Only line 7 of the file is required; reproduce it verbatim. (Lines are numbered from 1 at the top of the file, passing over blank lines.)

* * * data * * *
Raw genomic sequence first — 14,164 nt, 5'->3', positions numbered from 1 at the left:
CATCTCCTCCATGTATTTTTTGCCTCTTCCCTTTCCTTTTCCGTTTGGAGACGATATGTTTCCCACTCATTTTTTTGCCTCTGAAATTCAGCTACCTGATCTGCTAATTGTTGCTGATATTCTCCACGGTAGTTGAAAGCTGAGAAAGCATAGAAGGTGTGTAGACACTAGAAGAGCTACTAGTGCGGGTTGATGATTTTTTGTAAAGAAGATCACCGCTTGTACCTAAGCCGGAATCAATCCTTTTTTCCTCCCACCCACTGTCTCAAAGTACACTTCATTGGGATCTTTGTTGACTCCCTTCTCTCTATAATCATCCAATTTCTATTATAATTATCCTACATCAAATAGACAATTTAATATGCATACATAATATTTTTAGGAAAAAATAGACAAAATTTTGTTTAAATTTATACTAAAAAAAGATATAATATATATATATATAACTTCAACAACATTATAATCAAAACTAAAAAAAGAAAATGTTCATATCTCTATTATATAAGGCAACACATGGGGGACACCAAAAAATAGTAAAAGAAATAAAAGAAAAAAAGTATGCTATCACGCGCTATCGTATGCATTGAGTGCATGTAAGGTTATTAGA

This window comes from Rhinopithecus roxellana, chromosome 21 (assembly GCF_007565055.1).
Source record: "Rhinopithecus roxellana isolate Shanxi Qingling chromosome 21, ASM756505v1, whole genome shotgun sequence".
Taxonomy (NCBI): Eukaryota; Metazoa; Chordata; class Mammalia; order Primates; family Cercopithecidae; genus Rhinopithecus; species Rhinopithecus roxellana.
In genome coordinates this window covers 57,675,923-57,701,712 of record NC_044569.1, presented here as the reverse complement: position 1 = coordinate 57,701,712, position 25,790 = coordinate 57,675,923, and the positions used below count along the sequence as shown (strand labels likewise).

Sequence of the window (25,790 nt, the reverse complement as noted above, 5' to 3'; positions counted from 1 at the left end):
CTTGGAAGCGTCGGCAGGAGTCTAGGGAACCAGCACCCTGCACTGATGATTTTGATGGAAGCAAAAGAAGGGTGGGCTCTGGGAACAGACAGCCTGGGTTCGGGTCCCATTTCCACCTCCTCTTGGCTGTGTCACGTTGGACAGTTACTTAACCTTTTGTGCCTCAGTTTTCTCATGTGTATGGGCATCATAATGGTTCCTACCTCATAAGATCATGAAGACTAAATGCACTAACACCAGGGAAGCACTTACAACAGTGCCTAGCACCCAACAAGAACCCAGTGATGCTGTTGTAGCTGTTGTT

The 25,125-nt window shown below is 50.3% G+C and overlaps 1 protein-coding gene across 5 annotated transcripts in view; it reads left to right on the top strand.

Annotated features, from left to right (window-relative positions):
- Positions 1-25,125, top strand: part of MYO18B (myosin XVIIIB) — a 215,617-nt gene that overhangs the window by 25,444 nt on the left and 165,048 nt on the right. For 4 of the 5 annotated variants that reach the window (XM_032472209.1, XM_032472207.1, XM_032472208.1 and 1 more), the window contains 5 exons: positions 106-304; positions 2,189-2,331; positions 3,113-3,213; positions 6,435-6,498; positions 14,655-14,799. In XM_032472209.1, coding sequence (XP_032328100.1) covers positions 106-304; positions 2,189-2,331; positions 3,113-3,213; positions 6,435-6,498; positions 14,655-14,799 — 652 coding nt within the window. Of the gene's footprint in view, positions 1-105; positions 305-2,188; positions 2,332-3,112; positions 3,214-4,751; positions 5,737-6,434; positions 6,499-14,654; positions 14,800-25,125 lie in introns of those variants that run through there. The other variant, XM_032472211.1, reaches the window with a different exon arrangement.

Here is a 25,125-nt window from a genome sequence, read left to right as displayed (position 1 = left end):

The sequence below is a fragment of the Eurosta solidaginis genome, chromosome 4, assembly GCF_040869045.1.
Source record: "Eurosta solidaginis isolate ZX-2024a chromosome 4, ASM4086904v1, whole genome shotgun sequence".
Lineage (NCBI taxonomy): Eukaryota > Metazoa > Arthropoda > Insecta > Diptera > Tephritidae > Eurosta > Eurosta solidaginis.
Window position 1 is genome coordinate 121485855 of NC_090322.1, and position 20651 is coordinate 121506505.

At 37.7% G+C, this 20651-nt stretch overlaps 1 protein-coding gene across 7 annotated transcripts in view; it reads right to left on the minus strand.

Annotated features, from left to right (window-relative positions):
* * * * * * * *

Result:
Sequence of the window (25,790 nt, the reverse complement as noted above, 5' to 3'; positions counted from 1 at the left end):